Colonial Discourse and the Suffering of Indian American Children Book Cover.webp

In this book, we analyze the psycho-social consequences faced by Indian American children after exposure to the school textbook discourse on Hinduism and ancient India. We demonstrate that there is an intimate connection—an almost exact correspondence—between James Mill’s colonial-racist discourse (Mill was the head of the British East India Company) and the current school textbook discourse. This racist discourse, camouflaged under the cover of political correctness, produces the same psychological impacts on Indian American children that racism typically causes: shame, inferiority, embarrassment, identity confusion, assimilation, and a phenomenon akin to racelessness, where children dissociate from the traditions and culture of their ancestors.

This book is the result of four years of rigorous research and academic peer-review, reflecting our ongoing commitment at Hindupedia to challenge the representation of Hindu Dharma within academia.


From Hindupedia, the Hindu Encyclopedia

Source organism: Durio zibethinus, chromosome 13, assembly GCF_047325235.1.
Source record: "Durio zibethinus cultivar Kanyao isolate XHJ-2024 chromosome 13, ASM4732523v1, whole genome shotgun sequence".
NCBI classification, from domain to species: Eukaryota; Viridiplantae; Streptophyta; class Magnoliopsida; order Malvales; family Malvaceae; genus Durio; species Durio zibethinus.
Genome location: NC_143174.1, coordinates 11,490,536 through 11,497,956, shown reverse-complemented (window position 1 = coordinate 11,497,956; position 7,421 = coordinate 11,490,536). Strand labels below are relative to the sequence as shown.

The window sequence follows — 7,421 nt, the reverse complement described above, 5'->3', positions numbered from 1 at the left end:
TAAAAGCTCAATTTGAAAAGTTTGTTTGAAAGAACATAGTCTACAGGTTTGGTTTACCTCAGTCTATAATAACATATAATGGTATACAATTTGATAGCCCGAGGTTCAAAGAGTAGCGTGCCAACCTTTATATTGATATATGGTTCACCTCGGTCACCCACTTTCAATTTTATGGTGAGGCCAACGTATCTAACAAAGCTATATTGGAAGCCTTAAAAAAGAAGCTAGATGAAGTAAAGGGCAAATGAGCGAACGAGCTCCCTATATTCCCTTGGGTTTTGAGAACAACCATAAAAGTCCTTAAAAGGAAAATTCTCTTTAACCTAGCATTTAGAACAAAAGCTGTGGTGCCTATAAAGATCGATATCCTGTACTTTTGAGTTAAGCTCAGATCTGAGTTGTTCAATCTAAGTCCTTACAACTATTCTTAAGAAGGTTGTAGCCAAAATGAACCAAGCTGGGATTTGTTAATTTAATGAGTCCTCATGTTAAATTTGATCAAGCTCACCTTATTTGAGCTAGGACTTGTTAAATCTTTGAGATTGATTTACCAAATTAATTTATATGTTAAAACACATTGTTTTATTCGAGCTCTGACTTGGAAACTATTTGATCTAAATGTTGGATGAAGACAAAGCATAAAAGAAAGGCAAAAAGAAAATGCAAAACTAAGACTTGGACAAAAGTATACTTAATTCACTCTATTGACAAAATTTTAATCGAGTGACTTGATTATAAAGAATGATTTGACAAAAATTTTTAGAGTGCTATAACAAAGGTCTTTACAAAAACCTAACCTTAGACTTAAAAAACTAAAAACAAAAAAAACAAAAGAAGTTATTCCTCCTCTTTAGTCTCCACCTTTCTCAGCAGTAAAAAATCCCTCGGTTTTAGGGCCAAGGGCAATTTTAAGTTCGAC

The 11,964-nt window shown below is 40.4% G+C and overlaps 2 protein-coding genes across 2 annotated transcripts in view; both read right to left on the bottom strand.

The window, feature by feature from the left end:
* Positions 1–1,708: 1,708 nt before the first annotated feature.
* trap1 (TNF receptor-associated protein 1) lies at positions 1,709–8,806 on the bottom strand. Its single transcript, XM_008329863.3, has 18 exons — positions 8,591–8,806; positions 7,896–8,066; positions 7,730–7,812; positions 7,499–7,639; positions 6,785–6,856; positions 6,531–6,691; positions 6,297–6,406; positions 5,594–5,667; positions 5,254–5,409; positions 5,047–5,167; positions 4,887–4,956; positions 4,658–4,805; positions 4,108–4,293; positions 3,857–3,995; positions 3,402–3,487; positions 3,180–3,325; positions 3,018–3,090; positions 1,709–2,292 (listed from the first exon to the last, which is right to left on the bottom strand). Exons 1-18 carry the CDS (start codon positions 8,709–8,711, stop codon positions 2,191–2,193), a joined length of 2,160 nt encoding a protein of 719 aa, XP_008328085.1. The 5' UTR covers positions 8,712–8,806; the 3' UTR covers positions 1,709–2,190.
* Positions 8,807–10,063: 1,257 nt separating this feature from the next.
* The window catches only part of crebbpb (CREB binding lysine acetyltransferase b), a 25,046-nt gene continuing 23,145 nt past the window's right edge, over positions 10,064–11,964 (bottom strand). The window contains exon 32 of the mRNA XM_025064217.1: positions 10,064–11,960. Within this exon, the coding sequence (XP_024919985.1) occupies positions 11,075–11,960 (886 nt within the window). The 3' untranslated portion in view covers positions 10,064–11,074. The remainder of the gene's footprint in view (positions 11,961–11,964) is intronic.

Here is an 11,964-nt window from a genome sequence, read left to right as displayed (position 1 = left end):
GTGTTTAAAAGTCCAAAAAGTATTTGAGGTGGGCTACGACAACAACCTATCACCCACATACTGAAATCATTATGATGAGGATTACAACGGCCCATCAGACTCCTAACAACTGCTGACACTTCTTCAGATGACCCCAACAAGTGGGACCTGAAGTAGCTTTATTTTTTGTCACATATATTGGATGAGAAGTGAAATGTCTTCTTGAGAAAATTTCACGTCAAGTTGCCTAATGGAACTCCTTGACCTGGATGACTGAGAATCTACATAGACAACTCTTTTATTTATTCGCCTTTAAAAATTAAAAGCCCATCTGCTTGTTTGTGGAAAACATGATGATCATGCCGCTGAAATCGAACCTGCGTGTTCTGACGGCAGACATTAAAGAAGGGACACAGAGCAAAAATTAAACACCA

By Swami Harshananda

Nrttamurti literally means ‘icon in the dancing posture’.

Some deities of the pantheon are sometimes shown in the posture of dancing.[1] They are hence called ‘nṛttamurtis’. The deities thus represented are:

  1. Śiva
  2. Gaṇapati
  3. Kṛṣṇa
  4. Apsaras[2]

Occasionally we come across some stories in the purāṇas describing the reasons for such dancing. They are:

  • Śiva danced the tānḍava dance to please the gods who had assembled in Kailāsa and had requested him to exhibit it to them.
  • Gaṇapati was immensely pleased and started dancing when the four-faced Brahmā, the creator, bowed down low before him in great reverence.
  • Kṛṣṇa’s dancing is connected with his subjugating the terrible serpent Kāliya who was residing in the river Yamunā making it's water highly poisonous.
  • For the apsaras like Rambhā and Urvaśī, dancing is a part of their professional discipline.


  1. Nṛtta means dancing.
  2. Apsaras means celestial nymphs.
  • The Concise Encyclopedia of Hinduism, Swami Harshananda, Ram Krishna Math, Bangalore